Just how they and Brokenshire interpret that principle – the part of the Good Friday Agreement that specifies the constitutional status of the North can only change by consent of its people – will be key to whether they can achieve their ultimate goal: Irish unity.

Molloy and Gildernew say the fact that 11 of Northern Ireland’s 18 constituencies voted to remain in the EU is enough for Brokenshire to call one within the next five years (though polling consistently shows that a clear majority of the province’s electorate, including a substantial minority of nationalists, would vote to stay in the UK). They are confident they can win, though, failing that, Molloy envisages it as the first in several referenda on unification.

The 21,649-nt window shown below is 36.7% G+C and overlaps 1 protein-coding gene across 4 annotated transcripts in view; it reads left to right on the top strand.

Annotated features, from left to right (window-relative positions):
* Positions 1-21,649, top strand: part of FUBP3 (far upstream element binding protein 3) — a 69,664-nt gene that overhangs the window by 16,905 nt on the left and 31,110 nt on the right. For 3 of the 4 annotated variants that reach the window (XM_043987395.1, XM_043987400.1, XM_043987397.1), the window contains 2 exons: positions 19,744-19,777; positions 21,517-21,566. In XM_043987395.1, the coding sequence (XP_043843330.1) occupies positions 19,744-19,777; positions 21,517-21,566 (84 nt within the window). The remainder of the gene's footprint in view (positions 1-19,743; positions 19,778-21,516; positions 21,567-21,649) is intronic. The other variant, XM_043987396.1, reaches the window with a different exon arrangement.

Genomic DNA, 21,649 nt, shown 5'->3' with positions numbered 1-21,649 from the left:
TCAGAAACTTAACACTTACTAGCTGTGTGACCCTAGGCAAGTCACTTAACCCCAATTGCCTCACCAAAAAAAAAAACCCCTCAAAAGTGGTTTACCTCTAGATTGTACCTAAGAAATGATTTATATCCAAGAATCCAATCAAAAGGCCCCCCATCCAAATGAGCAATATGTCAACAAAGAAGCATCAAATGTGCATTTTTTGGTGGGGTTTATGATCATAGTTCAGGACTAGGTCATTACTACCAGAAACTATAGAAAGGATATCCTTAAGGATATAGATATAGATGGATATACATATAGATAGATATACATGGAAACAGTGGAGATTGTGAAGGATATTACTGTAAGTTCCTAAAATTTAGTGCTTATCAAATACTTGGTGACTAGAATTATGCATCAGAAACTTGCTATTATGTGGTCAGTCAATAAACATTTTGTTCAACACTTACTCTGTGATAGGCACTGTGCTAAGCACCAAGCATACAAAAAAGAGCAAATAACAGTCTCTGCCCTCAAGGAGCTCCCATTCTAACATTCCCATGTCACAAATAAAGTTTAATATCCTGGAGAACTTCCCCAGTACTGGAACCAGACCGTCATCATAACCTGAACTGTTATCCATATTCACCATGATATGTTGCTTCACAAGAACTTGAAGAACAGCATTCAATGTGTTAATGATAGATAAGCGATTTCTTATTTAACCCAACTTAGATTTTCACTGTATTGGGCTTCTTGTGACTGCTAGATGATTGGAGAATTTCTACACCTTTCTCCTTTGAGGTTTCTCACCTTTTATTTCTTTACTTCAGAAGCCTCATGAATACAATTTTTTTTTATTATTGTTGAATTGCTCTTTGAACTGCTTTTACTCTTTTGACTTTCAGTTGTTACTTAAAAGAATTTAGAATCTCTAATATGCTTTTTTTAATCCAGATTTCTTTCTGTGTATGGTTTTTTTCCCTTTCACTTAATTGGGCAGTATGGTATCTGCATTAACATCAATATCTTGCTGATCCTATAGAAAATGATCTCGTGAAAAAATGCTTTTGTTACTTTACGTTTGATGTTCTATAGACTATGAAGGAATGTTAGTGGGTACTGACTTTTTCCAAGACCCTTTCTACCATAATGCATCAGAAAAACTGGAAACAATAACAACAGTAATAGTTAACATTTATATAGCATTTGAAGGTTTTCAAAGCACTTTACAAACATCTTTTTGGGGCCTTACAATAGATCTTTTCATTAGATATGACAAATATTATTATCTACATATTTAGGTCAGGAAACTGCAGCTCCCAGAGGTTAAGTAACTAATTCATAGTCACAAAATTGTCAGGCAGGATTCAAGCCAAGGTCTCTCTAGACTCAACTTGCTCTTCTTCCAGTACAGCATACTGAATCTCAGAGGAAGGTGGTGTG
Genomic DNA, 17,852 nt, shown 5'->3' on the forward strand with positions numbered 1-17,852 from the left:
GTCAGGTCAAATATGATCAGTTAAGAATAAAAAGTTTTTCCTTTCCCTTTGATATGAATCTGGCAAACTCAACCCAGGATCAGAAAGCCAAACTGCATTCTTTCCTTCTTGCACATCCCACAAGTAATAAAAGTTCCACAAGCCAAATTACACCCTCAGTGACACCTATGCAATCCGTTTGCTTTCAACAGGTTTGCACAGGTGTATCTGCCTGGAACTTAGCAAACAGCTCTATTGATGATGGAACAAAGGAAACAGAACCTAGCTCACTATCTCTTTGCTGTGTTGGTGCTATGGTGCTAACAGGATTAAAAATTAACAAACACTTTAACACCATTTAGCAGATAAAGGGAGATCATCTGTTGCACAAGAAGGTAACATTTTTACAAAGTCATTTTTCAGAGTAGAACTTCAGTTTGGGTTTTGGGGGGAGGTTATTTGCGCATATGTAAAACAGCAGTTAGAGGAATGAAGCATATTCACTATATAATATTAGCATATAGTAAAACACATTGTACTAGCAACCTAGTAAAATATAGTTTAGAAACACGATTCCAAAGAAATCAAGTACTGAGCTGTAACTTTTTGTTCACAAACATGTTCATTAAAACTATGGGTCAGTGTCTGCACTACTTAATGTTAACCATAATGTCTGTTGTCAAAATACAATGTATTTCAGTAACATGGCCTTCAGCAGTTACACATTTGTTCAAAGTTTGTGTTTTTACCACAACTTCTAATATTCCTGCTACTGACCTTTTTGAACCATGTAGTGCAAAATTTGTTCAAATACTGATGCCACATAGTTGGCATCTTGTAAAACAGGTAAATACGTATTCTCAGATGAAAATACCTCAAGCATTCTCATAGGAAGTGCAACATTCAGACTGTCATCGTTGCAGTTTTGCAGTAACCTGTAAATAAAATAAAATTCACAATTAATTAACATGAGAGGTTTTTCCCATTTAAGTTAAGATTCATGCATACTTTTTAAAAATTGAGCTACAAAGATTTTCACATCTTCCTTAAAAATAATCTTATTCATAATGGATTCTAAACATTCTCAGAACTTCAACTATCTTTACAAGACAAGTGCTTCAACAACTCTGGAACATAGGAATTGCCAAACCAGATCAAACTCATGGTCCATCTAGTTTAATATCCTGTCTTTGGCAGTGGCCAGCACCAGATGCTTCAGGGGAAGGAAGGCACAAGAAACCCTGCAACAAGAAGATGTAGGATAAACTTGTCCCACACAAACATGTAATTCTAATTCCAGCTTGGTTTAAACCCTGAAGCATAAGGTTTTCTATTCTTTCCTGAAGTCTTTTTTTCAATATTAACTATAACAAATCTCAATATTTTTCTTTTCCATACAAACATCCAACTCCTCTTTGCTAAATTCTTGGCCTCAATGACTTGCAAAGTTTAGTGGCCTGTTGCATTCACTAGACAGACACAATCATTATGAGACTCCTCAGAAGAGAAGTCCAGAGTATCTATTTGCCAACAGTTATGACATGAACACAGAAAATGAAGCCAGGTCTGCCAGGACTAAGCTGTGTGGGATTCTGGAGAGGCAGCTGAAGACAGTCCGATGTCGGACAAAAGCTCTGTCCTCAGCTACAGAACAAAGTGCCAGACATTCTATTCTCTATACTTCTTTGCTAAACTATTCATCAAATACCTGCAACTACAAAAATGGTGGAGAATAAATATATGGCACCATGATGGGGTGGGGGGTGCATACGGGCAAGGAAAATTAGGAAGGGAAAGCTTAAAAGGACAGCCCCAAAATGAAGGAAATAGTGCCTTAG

But beneath the optimism lies the knowledge that the British government are unlikely to heed their calls. And, willingly absent from the Westminster chamber, they say the UK government’s discussions about Brexit are illegitimate. They see their real powerbase as elsewhere: in Dublin’s Dail Eireann, where Sinn Fein is the third largest party, and the chancelleries of Europe.

“That’s where most of the negotiation will actually happen,” says Molloy. “The EU27 will make the decisions. They won’t be made in Westminster, because the British have already set out what they’re doing: they’re leaving.”

But with seven MPs already lobbying ministers and a united Ireland unlikely to happen in the immediate future, Sinn Fein itself won’t be disappearing anytime soon.

Patrick Maguire writes about politics and is the 2016 winner of the Anthony Howard Award.